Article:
I’ve long regarded grief as a monster — as something ghoulish and hungry and shaggy and self-centered, crashing suddenly through my walls and splintering my furniture and my equilibrium with its giant paws and drooling, bloody fangs. It is a nasty thing. It gets in my face, it never showers, and its stinky B.O. alone is enough to bring me to tears.
Lately, though, I’ve switched metaphors. I’ve moved on to something a little smaller and fluffier, with better hygiene. Though, I must stress, it is a being no less annoying. And no less insistent. And possessed of no less spectacularly awful timing. Why, just last week it appeared — uninvited! how rude! — for no apparent reason except I guess I still miss my mom as much as I did 20 years ago, though the grief hadn’t visited in quite some time.
It’s an odd duck, and a pushy one. You’re familiar with its M.O., I’m sure. There you are, in the middle of life or work or vacuuming, when it waddles through the front door without knocking (not sure how it finds the key) and quacks obnoxiously for your attention. You have no choice but to drop your aforementioned life or work or vaccuuming and sit with this unwanted, awkward, splay-footed creature. You must tolerate its presence, entertain its eccentricities, listen to its painful, pissy business and cry as you pour it a cup of Earl Grey tea. You do this for as long as it decides to stay, then send it on its way until it barges in again uninvited at the next worst possible time.
At first, in the early days of loss, these visits occur several times a day. Then a few times a day. Then daily, weekly, a few times a month. And over time, as the visits become rarer and rarer and briefer and briefer and less and less sloppy with crying, you begin to hope that the damn duck is done with you forever — that finally, after all those unanticipated, difficult visits with all that tea, it will somehow lose interest in you and move on.
So it does. Until it doesn’t. When it does again. And one day, years after its first, knockless, arrival at your door, you’re picking your nose at a traffic light on the way to work when that same fool fowl whips open the passenger-side door and hops right in. It sits there, dangling its floppy little feet six inches above the floor mat, quacking away about the familiar painful business, the what-ifs, the what-nexts, the you-should’ves and why-didn’t-yous. All you can do is listen quietly and wipe the salty discharge off your face. And you don’t even have any Early Grey tea.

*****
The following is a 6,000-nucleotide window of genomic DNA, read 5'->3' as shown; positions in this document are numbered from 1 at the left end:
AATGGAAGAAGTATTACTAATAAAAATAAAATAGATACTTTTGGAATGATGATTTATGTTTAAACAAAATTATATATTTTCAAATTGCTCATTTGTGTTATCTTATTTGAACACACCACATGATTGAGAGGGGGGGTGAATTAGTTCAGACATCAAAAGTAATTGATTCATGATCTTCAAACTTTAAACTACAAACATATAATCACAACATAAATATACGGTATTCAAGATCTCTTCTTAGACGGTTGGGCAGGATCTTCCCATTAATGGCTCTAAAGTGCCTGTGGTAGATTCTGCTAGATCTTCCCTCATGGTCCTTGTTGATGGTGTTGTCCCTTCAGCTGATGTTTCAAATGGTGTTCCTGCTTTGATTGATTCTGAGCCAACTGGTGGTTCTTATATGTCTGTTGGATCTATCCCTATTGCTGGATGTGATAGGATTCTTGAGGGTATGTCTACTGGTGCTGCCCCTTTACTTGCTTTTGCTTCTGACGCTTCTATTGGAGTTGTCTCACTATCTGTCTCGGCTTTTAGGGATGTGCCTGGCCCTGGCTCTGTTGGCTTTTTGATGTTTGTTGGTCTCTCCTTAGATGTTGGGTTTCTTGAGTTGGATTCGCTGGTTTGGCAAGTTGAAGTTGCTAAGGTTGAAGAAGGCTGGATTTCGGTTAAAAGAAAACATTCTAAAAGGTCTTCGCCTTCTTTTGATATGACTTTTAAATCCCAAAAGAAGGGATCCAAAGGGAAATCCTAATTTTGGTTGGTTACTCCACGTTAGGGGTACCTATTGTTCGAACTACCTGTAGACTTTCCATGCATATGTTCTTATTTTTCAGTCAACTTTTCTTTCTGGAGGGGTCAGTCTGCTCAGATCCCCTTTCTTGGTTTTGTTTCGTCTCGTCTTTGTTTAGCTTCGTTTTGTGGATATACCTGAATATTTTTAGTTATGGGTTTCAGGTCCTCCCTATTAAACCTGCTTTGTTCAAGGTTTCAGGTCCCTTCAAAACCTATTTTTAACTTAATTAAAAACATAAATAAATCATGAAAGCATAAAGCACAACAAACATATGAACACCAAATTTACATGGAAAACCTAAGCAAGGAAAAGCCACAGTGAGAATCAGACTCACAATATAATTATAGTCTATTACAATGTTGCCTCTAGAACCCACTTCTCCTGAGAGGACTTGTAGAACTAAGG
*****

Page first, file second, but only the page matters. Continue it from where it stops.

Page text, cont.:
But if you give it its due, it’ll leave. It’ll scramble its feathery butt up the door and bail beak-first through the window, and it’ll do this speedy-quick if you flip on the radio and start blasting insipid upbeat pop. Colbie Caillat: that’ll do it. That usually sends the grief bird packing. And if it doesn’t, you can always lean over and give that odd duck the boot at the next traffic light, hoping that it waddles away for good, knowing that it probably never will. Bye bye, birdie. You’ll be back.
8 thoughts on “quack”
Amy–This is a wonderful picture of grief–and so familiar. Thank you
I think I got it
What a great description of grief. I wish Colbie Caillet worked for me.
I just listened to your story on the moth radio hour and I had to pull my car over to the side of the road, very powerful! I have recently struggled with ‘the ring’ after also losing my wife of 24 years to suicide after a long battle with depression. Thank you for that piece, very helpful.
Ps I have not taken it off yet
Stewart, thank you for finding my blog and posting this. I’m sorry that you and I have this in common, but I’m glad you reached out. Bless you.
I found your article on grief most insulting and patronizing. My daughter passed away two years ago and I can tell you from personal experience, that my grief will never subside and the horror of her death will never leave me. You owe me an apology for your callousness and uncaring attitude. Oh yes, most people don’t pick their noses. I’m glad that I don’t know you.
Ms Lyman, I am sorry I offended you and added to the pain of losing your daughter, which I cannot imagine. I have written much on the agonies of grief since my husband’s suicide three years ago (and many other family deaths), including some very dark and raw discussions of it. This post was an eccentric approach to the same subject, and I can see how its peculiar and even comical bent would upset you. Of all the losses I’ve experienced, I have never lost a child. I feel terrible about hurting you, and again, I’m sorry.
Just one added thought: for what it’s worth, you and I do agree on the main point. Grief never truly dissipates. It never leaves for good, always coming around again for another blast of pain. I wrote that post after I found myself weeping at length for my mother after 21 years. And I don’t ever expect to stop grieving my husband, or anyone else. The grief may leave me at peace for longer stretches, but it will always return — that’s the point I was trying to make, however clumsily and offensively.